Last week, as President Obama was sworn into his second term, he spoke to the nation and the world. His inaugural address was laden with concern: quite specifically, the president is preoccupied with global warming. He may have been alerted to our overcrowded, polluted, and baking world, from Al Gore’s 2006
horror film documentary, An Inconvenient Truth. Perhaps he has known of the global warming crisis since it was reported by scientists in the 1980s. Nevertheless, the related natural disaster events of 2012 (e.g., Hurricane Sandy, dried-up Midwest corn fields, raging Colorado wildfires, etc.) assuredly fueled his eminent concern.
Within this first month of 2013, NASA satellites over Australia have already detected the hottest temperatures on record. And a recent report from World Bank warns of the drastic outcomes from a four-degree (Celsius) increase in worldwide temperatures –an increase that is projected by 2060, unless carbon emissions are radically reduced:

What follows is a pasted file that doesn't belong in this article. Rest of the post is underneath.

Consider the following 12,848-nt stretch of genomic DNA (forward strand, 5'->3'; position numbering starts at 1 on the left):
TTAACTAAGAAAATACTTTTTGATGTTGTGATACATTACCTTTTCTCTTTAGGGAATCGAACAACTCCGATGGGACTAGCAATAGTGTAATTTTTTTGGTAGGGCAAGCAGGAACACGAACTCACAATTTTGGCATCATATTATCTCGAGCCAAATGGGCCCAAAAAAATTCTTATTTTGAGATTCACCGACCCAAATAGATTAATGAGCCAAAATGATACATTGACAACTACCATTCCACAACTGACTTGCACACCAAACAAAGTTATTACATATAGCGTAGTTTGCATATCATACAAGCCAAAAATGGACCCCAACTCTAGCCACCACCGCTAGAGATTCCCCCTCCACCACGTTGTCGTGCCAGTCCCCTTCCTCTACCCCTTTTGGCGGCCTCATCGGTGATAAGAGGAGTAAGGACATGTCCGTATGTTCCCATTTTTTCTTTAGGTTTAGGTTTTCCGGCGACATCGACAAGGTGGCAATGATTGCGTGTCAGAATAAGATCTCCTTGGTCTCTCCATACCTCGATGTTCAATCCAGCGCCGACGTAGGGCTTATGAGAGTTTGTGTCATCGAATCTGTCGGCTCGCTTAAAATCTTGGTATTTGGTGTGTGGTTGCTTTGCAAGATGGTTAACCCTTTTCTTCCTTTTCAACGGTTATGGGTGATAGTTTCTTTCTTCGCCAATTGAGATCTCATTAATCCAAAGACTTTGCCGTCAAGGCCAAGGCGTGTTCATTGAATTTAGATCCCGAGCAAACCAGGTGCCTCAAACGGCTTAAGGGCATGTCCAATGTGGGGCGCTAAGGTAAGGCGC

The 4°C scenarios are devastating: the inundation of coastal cities; increasing risks for food production potentially leading to higher malnutrition rates; many dry regions becoming dryer, wet regions wetter; unprecedented heat waves in many regions, especially in the tropics; substantially exacerbated water scarcity in many regions; increased frequency of high-intensity tropical cyclones; and irreversible loss of biodiversity, including coral reef systems.
Current and future global warming scenarios seem to be glorified and compounded by diverse and abundant reporting agencies. Which agencies are right? Which agencies offer the most up-to-date, helpful information? I, for one, feel besieged by global warming information overload. But I agree with Obama, that the time to act is NOW; failing to confront global warming immediately and aggressively would be a “betrayal of future generations.”
We are in the throws of the global warming response stage and, thus, our information needs are changed: we need overarching global warming solutions rather than hyped disaster stories. Agencies must emphasize reactive and proactive steps: encourage people to calculate their carbon footprints, and then teach them ways to reduce those footprints; encourage them to sign the Climate Reality Pledge and to otherwise get involved with private, state, and government efforts. I ask that the news and media stop overloading. Recognize changing information needs. Stop scaring and start caring!